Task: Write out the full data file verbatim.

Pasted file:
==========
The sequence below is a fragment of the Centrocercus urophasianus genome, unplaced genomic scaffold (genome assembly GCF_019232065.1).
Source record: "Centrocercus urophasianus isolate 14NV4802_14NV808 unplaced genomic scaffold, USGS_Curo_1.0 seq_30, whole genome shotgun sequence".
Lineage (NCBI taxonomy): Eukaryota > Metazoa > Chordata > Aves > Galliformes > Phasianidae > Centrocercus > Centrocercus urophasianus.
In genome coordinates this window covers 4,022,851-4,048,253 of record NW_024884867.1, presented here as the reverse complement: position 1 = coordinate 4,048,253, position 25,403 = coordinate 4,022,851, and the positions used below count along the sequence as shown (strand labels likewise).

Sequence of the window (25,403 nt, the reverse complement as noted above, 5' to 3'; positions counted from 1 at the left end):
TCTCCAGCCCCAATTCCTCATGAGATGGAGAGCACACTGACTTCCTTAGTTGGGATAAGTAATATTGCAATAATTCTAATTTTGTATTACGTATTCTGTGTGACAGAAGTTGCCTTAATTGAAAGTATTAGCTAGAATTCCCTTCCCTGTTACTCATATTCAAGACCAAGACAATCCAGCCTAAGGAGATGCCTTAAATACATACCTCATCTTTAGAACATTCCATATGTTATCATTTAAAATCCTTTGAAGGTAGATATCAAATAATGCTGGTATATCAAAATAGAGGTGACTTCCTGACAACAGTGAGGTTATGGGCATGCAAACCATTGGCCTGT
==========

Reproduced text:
The sequence below is a fragment of the Centrocercus urophasianus genome, unplaced genomic scaffold (genome assembly GCF_019232065.1).
Source record: "Centrocercus urophasianus isolate 14NV4802_14NV808 unplaced genomic scaffold, USGS_Curo_1.0 seq_30, whole genome shotgun sequence".
Lineage (NCBI taxonomy): Eukaryota > Metazoa > Chordata > Aves > Galliformes > Phasianidae > Centrocercus > Centrocercus urophasianus.
In genome coordinates this window covers 4,022,851-4,048,253 of record NW_024884867.1, presented here as the reverse complement: position 1 = coordinate 4,048,253, position 25,403 = coordinate 4,022,851, and the positions used below count along the sequence as shown (strand labels likewise).

Sequence of the window (25,403 nt, the reverse complement as noted above, 5' to 3'; positions counted from 1 at the left end):
TCTCCAGCCCCAATTCCTCATGAGATGGAGAGCACACTGACTTCCTTAGTTGGGATAAGTAATATTGCAATAATTCTAATTTTGTATTACGTATTCTGTGTGACAGAAGTTGCCTTAATTGAAAGTATTAGCTAGAATTCCCTTCCCTGTTACTCATATTCAAGACCAAGACAATCCAGCCTAAGGAGATGCCTTAAATACATACCTCATCTTTAGAACATTCCATATGTTATCATTTAAAATCCTTTGAAGGTAGATATCAAATAATGCTGGTATATCAAAATAGAGGTGACTTCCTGACAACAGTGAGGTTATGGGCATGCAAACCATTGGCCTGT